What’s the first thing that comes to your mind when you hear the words ‘digital nomad’? For me, it used to be the image of a pair of hipsters with impeccably kept beards sitting in a yurt or in the back of a van typing away on their laptops doing God-knows-what. I never considered that the idea of working online while travelling is a lifestyle adopted by more and more people that have nothing to do with my lame stereotype, and it’s turning into a worldwide movement.
After attending Freedom X Fest, an outdoor conference-festival in the Pyrenees that celebrated the location independent movement, I think of digital nomads as a group of wonderfully open-minded people, a global community of not only travellers but people that want to take control of their freedom. They live according to their own rules, working from wherever and wherever they want, but always staying conscious of the implications of their lifestyle and never losing sight of their responsibilities. I also think of them as messengers of a new era, a fresh mindset that will change the way we think about and experience personal fulfilment and happiness.
The festival was a surreal experience – I could never have imagined a gathering of so many friends disguised as strangers, all taking part in laying the foundations of a new movement. the event was a manifesto for the location independent movement, an attempt to bring together a global community in a secluded village in the Pyrenees.
Here’s what we learned from the talk at workshops we attended at Freedom X Fest and the conversations we had with the festivals organizers and our new-found friends. Here’s how the future of location independence and digital nomadism is being defined.
10 Things to Know About Location Independence and Digital Nomads
1. Location independence and digital nomadism are not one and the same.
While digital nomadism implies continuous travel while working using technology, location independence is a much broader term that encompasses lots of different shades of living a life focused on freedom and personal choice. According to one of the festival’s main organizers and Coworkation Founder Stuart Jones, “Location independence just means that you have a degree of freedom to work when and where you want. And then it’s up to you what you want to do with that freedom. You can structure it however you want. You can be location independent without traveling all the time.”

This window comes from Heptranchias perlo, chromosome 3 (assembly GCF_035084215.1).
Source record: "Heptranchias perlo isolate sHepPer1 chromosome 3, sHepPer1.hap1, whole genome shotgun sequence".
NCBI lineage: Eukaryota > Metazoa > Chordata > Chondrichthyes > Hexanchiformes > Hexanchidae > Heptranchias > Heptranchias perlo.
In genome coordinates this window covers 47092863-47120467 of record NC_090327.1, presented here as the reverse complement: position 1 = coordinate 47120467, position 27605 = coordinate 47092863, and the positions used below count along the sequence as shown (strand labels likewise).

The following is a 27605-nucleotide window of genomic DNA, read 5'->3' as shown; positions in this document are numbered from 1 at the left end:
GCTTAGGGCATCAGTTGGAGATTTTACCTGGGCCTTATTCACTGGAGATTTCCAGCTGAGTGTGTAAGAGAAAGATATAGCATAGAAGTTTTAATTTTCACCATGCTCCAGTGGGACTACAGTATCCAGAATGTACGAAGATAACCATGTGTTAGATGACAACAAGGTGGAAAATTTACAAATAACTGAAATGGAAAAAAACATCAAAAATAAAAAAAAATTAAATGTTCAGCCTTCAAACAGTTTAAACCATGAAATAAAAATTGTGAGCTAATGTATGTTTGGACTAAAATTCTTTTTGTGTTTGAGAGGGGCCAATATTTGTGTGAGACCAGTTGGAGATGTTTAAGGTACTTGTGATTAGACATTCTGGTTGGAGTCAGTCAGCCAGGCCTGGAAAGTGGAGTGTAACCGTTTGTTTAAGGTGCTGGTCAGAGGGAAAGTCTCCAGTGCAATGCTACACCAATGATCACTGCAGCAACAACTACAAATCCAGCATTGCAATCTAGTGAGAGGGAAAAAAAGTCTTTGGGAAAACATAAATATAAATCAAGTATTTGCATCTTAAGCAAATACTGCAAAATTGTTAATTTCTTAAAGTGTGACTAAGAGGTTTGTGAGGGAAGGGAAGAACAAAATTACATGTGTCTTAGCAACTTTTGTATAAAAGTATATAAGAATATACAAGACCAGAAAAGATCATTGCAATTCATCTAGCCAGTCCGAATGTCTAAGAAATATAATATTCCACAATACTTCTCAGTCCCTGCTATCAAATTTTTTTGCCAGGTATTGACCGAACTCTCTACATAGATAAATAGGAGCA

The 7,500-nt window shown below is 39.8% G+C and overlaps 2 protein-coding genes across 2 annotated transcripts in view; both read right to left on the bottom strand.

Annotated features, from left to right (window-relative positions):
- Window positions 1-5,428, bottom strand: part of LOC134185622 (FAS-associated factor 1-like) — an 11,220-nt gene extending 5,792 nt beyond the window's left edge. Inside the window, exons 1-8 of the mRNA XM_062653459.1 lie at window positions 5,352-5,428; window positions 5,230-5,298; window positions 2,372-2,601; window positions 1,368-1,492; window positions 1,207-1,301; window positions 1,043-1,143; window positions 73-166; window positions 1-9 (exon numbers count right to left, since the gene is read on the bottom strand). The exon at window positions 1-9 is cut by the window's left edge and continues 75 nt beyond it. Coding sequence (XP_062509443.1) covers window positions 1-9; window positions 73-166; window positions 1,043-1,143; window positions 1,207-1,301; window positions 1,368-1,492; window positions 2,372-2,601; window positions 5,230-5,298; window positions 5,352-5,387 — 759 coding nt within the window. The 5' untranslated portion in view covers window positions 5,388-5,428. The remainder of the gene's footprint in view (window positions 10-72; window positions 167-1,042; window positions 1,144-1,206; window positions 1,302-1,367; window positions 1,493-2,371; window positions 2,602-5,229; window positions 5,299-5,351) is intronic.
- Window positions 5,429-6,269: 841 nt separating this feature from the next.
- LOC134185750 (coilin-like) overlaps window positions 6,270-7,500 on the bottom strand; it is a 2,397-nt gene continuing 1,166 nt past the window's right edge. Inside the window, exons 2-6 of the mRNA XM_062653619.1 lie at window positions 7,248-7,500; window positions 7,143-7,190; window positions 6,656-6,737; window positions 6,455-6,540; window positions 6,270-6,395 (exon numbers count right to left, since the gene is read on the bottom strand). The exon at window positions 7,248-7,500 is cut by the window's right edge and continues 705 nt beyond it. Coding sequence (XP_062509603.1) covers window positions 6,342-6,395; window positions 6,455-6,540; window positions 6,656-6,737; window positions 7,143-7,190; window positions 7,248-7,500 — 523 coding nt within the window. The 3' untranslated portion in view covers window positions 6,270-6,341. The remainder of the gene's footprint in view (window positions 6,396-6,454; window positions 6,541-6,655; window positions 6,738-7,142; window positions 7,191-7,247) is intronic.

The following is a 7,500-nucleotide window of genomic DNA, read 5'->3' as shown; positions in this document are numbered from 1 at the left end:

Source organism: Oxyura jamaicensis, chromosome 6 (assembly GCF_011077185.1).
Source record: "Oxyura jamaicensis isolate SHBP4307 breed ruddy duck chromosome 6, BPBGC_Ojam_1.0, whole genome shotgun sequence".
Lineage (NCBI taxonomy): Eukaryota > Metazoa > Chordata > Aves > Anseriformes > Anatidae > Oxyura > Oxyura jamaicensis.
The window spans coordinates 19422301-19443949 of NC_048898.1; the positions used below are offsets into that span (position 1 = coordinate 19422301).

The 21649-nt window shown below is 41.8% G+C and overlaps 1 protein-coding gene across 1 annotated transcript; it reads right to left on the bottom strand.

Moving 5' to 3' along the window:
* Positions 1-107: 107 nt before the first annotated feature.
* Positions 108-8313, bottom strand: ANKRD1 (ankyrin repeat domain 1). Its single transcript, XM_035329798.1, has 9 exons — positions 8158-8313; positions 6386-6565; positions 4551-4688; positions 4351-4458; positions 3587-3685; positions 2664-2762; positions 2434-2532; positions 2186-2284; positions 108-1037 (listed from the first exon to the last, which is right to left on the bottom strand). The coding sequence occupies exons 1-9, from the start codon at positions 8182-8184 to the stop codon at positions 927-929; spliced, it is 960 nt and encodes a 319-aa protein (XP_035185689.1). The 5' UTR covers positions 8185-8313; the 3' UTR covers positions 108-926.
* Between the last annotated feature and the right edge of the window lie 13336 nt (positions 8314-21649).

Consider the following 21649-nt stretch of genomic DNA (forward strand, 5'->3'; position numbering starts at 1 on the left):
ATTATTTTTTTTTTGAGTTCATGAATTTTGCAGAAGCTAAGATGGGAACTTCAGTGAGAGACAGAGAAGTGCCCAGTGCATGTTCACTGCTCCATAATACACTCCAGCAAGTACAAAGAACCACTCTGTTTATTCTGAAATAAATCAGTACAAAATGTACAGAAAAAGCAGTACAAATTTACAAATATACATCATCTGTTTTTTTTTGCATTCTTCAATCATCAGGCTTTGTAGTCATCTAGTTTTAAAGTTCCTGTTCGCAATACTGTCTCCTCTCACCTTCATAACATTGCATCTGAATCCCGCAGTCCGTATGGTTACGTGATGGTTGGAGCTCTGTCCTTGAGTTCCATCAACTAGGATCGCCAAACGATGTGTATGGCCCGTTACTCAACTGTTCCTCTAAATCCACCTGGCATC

2. It’s time to take digital nomads seriously.
A few years ago, the term ‘digital nomad’ was “a grassroots term used by bloggers, but there was nothing tangible behind it. Since then, it has become such a solid term that by April 2019, thanks to the Estonian Digital Nomad Visa initiative, people are going to be certified as digital nomads and will have the opportunity to apply for a Visa and get access to the Schengen Area as digital nomads,” Estela Kun, head organizer of Freedom X Fest explains.
3. Being a digital nomad is not tied to a single profession.
No, it’s not just bloggers ow web designers that can become digital nomads. Did you know that it’s becoming more and more common for coaches and entrepreneurs who run their own online businesses to go location independent? The movement is spreading across a wide range of professions, and we’ll be seeing more and more different profiles added to the list in the coming years.
4. People who lead a location independent lifestyle share one basic value.
According to Stuart and Estela, the number one underlying value is the desire for freedom – however selfish it may be. Some people choose to use this desire to do good in the world, others focus on personal fulfilment. Other than that, people that go location independent are very diverse in terms of the values they represent. The movement is starting to niche down based on common sets of values and interests – like environmental consciousness, minimalism, or rethinking ownership – and small, tight-knit groups are forming within it.
5. One of the key changes when going location independent is assuming personal responsibility.